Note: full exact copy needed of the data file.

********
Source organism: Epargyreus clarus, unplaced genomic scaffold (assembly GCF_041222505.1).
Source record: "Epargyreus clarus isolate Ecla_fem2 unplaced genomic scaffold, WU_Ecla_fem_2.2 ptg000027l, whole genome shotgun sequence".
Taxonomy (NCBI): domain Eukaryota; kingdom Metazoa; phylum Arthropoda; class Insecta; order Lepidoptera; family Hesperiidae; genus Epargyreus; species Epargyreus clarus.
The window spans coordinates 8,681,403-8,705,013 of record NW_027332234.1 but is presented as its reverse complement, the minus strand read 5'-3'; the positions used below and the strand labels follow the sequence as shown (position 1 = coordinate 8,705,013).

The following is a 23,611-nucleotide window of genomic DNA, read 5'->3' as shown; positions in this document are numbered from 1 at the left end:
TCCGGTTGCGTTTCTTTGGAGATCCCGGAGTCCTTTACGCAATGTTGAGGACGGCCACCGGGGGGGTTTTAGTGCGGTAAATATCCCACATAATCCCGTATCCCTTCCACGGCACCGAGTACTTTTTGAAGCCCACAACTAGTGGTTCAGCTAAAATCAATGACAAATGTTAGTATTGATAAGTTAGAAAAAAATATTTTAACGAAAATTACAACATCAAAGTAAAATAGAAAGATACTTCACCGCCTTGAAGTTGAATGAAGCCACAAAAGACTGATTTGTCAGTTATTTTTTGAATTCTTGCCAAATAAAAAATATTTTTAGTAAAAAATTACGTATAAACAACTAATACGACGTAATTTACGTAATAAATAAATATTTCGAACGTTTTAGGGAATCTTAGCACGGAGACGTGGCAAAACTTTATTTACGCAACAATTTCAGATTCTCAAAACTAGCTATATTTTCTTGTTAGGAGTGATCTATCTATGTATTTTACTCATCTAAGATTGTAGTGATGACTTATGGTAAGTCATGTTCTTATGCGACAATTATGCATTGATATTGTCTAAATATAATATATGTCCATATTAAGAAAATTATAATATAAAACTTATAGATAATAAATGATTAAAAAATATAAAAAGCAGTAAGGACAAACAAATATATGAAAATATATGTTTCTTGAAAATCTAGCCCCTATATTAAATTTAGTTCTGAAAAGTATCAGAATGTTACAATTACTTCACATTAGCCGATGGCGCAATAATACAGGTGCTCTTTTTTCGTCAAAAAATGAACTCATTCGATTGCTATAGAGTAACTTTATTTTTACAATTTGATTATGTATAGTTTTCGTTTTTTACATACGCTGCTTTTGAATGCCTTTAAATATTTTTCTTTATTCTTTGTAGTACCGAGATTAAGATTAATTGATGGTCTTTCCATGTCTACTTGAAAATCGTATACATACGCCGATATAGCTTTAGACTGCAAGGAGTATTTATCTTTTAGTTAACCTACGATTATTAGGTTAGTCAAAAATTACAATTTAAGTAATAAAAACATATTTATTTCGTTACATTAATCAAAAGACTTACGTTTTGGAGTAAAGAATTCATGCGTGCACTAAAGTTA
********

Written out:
Source organism: Epargyreus clarus, unplaced genomic scaffold (assembly GCF_041222505.1).
Source record: "Epargyreus clarus isolate Ecla_fem2 unplaced genomic scaffold, WU_Ecla_fem_2.2 ptg000027l, whole genome shotgun sequence".
Taxonomy (NCBI): domain Eukaryota; kingdom Metazoa; phylum Arthropoda; class Insecta; order Lepidoptera; family Hesperiidae; genus Epargyreus; species Epargyreus clarus.
The window spans coordinates 8,681,403-8,705,013 of record NW_027332234.1 but is presented as its reverse complement, the minus strand read 5'-3'; the positions used below and the strand labels follow the sequence as shown (position 1 = coordinate 8,705,013).

The following is a 23,611-nucleotide window of genomic DNA, read 5'->3' as shown; positions in this document are numbered from 1 at the left end:
TCCGGTTGCGTTTCTTTGGAGATCCCGGAGTCCTTTACGCAATGTTGAGGACGGCCACCGGGGGGGTTTTAGTGCGGTAAATATCCCACATAATCCCGTATCCCTTCCACGGCACCGAGTACTTTTTGAAGCCCACAACTAGTGGTTCAGCTAAAATCAATGACAAATGTTAGTATTGATAAGTTAGAAAAAAATATTTTAACGAAAATTACAACATCAAAGTAAAATAGAAAGATACTTCACCGCCTTGAAGTTGAATGAAGCCACAAAAGACTGATTTGTCAGTTATTTTTTGAATTCTTGCCAAATAAAAAATATTTTTAGTAAAAAATTACGTATAAACAACTAATACGACGTAATTTACGTAATAAATAAATATTTCGAACGTTTTAGGGAATCTTAGCACGGAGACGTGGCAAAACTTTATTTACGCAACAATTTCAGATTCTCAAAACTAGCTATATTTTCTTGTTAGGAGTGATCTATCTATGTATTTTACTCATCTAAGATTGTAGTGATGACTTATGGTAAGTCATGTTCTTATGCGACAATTATGCATTGATATTGTCTAAATATAATATATGTCCATATTAAGAAAATTATAATATAAAACTTATAGATAATAAATGATTAAAAAATATAAAAAGCAGTAAGGACAAACAAATATATGAAAATATATGTTTCTTGAAAATCTAGCCCCTATATTAAATTTAGTTCTGAAAAGTATCAGAATGTTACAATTACTTCACATTAGCCGATGGCGCAATAATACAGGTGCTCTTTTTTCGTCAAAAAATGAACTCATTCGATTGCTATAGAGTAACTTTATTTTTACAATTTGATTATGTATAGTTTTCGTTTTTTACATACGCTGCTTTTGAATGCCTTTAAATATTTTTCTTTATTCTTTGTAGTACCGAGATTAAGATTAATTGATGGTCTTTCCATGTCTACTTGAAAATCGTATACATACGCCGATATAGCTTTAGACTGCAAGGAGTATTTATCTTTTAGTTAACCTACGATTATTAGGTTAGTCAAAAATTACAATTTAAGTAATAAAAACATATTTATTTCGTTACATTAATCAAAAGACTTACGTTTTGGAGTAAAGAATTCATGCGTGCACTAAAGTTA